Sorry, Dems, Two State Wins Do Not Mean a National Trend

Posted: Jan 02, 2006 9:08 AM

WASHINGTON -- If last week's governors elections and the exuberant Democratic claims that followed sounded familiar, that's because it was, in the immortal words of Yogi Berra, "deja vu all over again."

Four years ago, Democrats also won the governorships of Virginia and New Jersey in the only two statewide contests that took place in that 2001 off-year election. The next day Democrats and political news analysts were saying the results proved Republicans were in trouble and would suffer serious losses in the 2002 elections.

But things didn't turn out that way. The Republicans, with some nonstop campaigning by President Bush, made sizeable gains in the House and Senate and maintained their majority in the governorships. And they went on to make further gains in 2004 and hold on to their advantage over the Democrats in the state capitals.

Nevertheless, Democratic leaders and political pundits were once again making 2001-esque claims last week after the GOP's twin losses in Virginia and New Jersey. Not only were they raising the prospect of a Democratic takeover on Capitol Hill next year, but saying the results were all due to a voter backlash against President Bush and his party.

"It's going to be a real shot in the arm for Democratic efforts to take back the House and Senate in 2006," said New York Sen. Chuck Schumer, who chairs the Democratic Senatorial Campaign Committee. As to what caused last Tuesday's results, well, Schumer huffed and puffed, it was "a clear repudiation of George W. Bush and the Republican agenda."

But it doesn't take a lot of deep insight to discover there's a lot of exaggeration going on here.

First, let's dismiss any trends out of New Jersey. Democratic Sen. Jon Corzine won because of a nearly 2-to-1 Democratic advantage, an ultra-liberal agenda and a lot of get-out-the-vote money that Corzine gave to black church leaders and union bosses. It is hard to see how Bush or his party affected this race at all.

Second, as Republican National Chairman Ken Mehlman said after the results were in: "This was a status-quo election day. There were 28 Republican governors before the election and there were 28 Republican governors after the election."

Virginia, however, tells a little different story, but not in the way many liberal Democratic leaders are portraying it.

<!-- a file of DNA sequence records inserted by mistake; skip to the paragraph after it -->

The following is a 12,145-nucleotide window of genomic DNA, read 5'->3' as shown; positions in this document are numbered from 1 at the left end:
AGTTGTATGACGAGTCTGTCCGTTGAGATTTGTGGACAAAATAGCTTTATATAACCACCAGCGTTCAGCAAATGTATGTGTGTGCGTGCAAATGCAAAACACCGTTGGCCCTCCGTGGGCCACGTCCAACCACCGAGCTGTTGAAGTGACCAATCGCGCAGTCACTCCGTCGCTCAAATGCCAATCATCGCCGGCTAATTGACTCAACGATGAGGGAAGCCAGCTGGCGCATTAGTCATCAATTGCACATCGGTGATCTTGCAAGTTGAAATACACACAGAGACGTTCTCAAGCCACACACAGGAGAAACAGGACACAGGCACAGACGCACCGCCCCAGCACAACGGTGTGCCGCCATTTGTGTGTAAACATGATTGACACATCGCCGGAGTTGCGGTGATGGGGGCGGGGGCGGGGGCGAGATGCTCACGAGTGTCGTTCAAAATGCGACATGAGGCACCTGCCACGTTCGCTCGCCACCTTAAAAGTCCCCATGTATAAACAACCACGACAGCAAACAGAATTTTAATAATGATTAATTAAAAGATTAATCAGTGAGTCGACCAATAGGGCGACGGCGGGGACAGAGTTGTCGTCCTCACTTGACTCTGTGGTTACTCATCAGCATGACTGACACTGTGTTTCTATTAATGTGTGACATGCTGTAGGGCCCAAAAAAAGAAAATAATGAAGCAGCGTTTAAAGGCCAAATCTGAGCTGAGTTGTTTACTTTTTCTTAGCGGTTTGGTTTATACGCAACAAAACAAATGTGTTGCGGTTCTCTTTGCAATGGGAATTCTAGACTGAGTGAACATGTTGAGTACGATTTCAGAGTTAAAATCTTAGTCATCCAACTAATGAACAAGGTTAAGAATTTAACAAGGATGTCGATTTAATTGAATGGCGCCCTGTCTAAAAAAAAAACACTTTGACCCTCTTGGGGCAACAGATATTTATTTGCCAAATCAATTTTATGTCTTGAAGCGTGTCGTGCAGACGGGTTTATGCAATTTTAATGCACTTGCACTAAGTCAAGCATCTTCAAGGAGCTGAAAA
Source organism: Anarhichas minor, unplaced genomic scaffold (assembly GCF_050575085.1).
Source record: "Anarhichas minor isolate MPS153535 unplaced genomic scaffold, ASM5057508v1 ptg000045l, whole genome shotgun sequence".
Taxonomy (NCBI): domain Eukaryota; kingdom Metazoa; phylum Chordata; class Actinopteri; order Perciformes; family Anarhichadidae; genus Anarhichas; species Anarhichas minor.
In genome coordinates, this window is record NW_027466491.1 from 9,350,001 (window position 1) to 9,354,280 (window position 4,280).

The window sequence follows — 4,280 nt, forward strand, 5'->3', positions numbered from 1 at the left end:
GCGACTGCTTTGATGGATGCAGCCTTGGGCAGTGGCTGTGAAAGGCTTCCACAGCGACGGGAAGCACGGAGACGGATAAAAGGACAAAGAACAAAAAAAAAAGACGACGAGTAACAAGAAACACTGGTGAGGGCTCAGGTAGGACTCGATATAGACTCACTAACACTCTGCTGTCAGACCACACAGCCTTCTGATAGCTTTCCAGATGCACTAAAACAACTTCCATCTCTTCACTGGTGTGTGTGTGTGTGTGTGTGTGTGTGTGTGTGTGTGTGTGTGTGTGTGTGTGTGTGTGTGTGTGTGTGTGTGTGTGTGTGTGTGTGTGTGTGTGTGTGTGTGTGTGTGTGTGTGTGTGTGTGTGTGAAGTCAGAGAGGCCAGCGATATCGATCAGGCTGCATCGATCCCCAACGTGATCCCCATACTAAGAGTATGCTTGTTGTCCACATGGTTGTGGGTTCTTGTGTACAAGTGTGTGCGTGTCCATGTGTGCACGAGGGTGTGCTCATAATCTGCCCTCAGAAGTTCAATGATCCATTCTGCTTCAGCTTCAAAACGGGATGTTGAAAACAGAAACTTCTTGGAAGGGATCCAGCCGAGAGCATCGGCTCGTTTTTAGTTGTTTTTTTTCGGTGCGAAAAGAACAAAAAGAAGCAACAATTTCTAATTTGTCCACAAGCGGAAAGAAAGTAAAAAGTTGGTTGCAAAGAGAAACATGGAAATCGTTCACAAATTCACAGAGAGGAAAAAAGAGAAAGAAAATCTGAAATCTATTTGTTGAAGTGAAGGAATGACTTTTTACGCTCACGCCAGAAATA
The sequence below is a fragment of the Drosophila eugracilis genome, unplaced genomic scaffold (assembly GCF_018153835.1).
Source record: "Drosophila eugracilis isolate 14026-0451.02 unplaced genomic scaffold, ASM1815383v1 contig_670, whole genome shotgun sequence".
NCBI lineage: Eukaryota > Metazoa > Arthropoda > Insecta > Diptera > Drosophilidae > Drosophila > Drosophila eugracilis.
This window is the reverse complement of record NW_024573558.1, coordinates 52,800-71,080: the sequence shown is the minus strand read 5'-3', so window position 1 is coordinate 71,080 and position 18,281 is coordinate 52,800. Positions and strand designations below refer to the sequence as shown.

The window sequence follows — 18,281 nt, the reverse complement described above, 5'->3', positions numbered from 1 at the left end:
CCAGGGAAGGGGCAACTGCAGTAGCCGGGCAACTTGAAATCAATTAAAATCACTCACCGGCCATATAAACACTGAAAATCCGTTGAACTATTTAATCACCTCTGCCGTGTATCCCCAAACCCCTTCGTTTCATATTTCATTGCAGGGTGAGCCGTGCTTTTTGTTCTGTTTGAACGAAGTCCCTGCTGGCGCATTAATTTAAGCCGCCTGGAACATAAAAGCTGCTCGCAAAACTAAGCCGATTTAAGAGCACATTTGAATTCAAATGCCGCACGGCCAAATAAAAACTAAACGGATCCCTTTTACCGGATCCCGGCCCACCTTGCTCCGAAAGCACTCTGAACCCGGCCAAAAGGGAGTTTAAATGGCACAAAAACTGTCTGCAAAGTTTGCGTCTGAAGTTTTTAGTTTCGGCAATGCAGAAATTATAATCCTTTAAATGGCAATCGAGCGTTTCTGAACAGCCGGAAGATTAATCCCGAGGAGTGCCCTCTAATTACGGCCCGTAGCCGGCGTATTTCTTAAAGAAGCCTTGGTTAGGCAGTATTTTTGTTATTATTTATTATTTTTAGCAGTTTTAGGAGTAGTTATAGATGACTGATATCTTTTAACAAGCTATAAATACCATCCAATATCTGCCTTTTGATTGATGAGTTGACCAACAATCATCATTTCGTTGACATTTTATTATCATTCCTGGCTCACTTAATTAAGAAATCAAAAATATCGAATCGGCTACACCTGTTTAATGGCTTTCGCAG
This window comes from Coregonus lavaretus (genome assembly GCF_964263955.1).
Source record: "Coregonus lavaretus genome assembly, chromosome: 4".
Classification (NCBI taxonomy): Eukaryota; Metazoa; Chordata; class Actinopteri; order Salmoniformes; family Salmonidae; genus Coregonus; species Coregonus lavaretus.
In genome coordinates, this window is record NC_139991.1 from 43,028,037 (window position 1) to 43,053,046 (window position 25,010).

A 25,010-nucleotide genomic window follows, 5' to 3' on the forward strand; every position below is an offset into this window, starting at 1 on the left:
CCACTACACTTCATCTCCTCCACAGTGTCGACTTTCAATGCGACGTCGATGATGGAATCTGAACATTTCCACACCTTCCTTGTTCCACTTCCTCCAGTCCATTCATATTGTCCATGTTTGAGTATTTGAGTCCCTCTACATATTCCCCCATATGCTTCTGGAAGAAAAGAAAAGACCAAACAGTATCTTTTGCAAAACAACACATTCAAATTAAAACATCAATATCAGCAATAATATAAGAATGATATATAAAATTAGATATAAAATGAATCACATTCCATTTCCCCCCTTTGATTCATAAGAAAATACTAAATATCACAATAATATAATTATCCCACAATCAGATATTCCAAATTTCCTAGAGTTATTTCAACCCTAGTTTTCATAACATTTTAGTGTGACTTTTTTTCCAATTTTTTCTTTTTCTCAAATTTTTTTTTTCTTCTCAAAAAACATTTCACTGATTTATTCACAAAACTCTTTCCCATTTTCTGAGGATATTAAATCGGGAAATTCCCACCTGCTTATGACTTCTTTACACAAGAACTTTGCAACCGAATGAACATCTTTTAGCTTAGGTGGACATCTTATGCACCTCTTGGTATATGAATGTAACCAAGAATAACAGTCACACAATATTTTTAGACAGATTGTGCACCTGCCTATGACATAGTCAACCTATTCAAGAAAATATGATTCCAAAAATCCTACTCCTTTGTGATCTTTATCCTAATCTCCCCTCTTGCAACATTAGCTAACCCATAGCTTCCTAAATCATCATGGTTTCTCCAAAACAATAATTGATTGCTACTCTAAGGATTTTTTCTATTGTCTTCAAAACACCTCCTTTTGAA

Consider the kind of centrist to right-of-center campaign Democratic Lt. Gov. Tim Kaine ran. He focused on bread-and-butter economic-growth issues, transportation gridlock and roads. He campaigned as a Second Amendment Democrat who supported gun rights, and talked openly and frequently about his religious faith and values -- issues that are not in the national Democratic Party's mantra.

Kaine, in other words, used the campaign playbook of Democratic Gov. Mark Warner, who followed a similar game plan in his election four years ago. Little wonder then, that, with Warner finishing his term with an 82 percent approval rating and Virginia's economy one of the most robust in the country, voters wanted the closest thing to a second Warner term, and chose Kaine over former attorney general Jerry Kilgore, who ran a weak, vague and inept campaign.

Missing from most of the national post-election analysis, however, is the fact that outside of the governor's office, Republicans won the No. 2 and No. 3 statewide contests for lieutenant governor and attorney general and lost only one seat in the state legislature, which they control.

It is difficult to fathom how Bush's slump in the national polls plays into what happened in either of these elections. When his approval polls were at 87 percent four years ago, the GOP still lost Virginia and New Jersey.

Even so, Democrats appear to be making a foothold in Virginia, a state that was once reliably Republican and still is in presidential elections. Bush carried Virginia with nearly 54 percent of the vote. If there is a lesson Virginia's Republicans need to learn, it is the critical importance of running on galvanizing issues that energize and unite their party's base and reach out to new voters among independents and swing Democrats.

The GOP needs to go back and reread the campaign playbooks of two former Republican governors. Both ran on popular, signature issues that cut across all political lines. George Allen campaigned on a get-tough-on-crime platform that called for abolishing parole. James Gilmore called for repealing the hated car tax and not only cruised to victory, he swept the Democrats out of power in the legislature.

Kilgore had no such large signature issue to overcome a resurgent, centrist-leaning Democratic game plan. Does any of this suggest that a trend is building toward a congressional turnover in November 2006? Not as long as polls show most Americans like the job their own member of Congress is doing.